BACKGROUND Spleen tyrosine kinase (Syk) is a non-receptor protein tyrosine kinase expressed in a wide range of hematopoietic cells.1 Syk has not only been recognized as a key player in both innate and adaptive immunity, but there is also evidence of a role for Syk in non-immune cells and in the maintenance of vascular integrity,2 as well as the pathogenesis of malignant cancer.3 Syk contains two SH2 domains in tandem, and multiple auto-phosphorylation sites. Syk is activated upon binding of tandem SH2 domains to the immuno-receptor tyrosine-based activating motif (ITAM) of various types of receptors such as Fc-gamm-R, CR3, Dectin-1, and apoptotic cell-recognizing receptor. Syk is critical for the tyrosine phosphorylation of multiple proteins which regulate important pathways downstream of the receptor, such as Ca2+ mobilization, mitogen-activated protein kinase (MAPK) cascades, PI-3 kinase pathway and many other signaling pathways.4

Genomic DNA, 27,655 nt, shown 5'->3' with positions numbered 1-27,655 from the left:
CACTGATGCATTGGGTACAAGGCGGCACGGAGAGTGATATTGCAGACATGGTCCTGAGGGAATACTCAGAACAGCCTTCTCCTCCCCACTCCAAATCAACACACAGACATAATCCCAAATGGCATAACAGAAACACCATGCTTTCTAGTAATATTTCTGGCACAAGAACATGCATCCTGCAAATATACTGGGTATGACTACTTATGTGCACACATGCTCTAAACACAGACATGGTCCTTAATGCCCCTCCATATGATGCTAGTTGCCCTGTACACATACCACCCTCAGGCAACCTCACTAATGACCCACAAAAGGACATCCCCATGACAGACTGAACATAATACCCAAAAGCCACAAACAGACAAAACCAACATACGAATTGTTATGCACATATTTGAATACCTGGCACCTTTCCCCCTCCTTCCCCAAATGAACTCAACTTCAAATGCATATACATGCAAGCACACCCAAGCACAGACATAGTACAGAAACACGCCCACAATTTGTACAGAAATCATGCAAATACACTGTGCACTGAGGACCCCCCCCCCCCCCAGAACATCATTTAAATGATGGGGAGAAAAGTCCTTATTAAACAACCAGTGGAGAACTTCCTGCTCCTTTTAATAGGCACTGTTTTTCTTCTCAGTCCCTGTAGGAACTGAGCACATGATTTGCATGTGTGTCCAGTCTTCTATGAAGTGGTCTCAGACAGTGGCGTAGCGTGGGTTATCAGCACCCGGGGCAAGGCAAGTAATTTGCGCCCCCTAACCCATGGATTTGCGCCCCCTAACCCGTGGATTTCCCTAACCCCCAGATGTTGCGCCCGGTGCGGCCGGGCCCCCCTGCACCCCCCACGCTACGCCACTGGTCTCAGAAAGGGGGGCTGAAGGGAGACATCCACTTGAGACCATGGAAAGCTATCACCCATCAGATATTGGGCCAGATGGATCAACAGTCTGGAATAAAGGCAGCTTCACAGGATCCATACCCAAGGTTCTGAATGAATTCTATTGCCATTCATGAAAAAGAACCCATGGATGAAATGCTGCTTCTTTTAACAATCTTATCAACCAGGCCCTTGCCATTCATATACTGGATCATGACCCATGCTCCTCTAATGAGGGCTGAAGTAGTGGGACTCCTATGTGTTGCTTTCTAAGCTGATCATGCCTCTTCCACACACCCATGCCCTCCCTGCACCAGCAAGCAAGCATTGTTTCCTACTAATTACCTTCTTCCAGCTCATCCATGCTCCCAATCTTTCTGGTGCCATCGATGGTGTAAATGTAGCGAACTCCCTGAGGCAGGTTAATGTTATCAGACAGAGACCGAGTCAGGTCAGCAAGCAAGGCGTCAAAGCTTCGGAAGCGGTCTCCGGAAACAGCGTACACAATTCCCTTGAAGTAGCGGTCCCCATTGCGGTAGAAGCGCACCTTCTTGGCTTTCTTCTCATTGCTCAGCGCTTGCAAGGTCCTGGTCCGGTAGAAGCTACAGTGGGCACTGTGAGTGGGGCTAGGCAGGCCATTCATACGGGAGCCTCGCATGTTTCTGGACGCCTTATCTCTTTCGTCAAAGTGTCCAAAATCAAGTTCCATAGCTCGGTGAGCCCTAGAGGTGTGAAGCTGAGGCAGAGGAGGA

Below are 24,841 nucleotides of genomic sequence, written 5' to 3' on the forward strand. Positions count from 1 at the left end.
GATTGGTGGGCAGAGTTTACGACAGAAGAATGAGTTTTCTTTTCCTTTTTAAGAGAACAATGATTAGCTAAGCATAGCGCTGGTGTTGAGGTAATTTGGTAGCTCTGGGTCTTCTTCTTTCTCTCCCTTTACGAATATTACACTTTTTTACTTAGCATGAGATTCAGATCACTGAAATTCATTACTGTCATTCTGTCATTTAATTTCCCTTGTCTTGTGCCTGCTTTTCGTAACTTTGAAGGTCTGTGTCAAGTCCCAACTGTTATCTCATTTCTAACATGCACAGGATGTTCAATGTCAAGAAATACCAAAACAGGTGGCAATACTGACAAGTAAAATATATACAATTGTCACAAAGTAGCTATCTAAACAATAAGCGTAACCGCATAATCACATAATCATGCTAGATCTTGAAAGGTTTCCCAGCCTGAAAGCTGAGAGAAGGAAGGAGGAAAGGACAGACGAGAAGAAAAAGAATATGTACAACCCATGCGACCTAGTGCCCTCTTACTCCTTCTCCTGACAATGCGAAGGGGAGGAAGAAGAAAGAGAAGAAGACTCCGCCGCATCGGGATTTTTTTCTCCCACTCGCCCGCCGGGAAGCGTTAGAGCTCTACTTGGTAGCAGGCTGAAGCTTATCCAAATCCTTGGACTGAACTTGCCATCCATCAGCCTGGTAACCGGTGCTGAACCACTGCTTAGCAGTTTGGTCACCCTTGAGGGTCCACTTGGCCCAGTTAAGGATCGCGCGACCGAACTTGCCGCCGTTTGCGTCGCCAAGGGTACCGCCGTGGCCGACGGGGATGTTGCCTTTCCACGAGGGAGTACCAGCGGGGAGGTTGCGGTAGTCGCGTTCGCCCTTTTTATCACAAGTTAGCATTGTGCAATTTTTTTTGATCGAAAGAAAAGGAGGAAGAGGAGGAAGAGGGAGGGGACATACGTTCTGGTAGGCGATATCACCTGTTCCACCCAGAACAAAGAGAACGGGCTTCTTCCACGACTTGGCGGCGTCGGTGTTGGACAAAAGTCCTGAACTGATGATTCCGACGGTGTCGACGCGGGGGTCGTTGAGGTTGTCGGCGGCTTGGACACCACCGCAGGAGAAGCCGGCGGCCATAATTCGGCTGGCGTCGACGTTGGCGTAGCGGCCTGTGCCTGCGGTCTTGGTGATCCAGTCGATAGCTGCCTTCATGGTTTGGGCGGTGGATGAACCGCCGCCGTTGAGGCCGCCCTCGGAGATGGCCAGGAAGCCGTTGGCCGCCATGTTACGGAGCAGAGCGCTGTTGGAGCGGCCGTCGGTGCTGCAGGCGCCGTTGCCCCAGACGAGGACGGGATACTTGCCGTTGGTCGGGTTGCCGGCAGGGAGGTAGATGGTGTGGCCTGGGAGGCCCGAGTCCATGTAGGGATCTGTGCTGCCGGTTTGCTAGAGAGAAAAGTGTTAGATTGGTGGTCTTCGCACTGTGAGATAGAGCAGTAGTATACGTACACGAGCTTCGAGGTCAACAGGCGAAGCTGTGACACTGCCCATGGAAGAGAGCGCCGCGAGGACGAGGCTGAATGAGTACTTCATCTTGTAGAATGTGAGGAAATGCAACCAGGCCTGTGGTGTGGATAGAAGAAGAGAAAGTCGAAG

1. Nilsson, S. et al: Physiol Rev 81:1535–65, 2001.
2. Tremblay, G. B. et al: Mol Endocrinol. 11: 353-365, 1997.
3. Mathews, J & Gustafsson, J. A.: Mol. Interv. 3:281-92, 2003.
4. Tremblay, A. et al: Mol Cell 3, 513–519, 1999.
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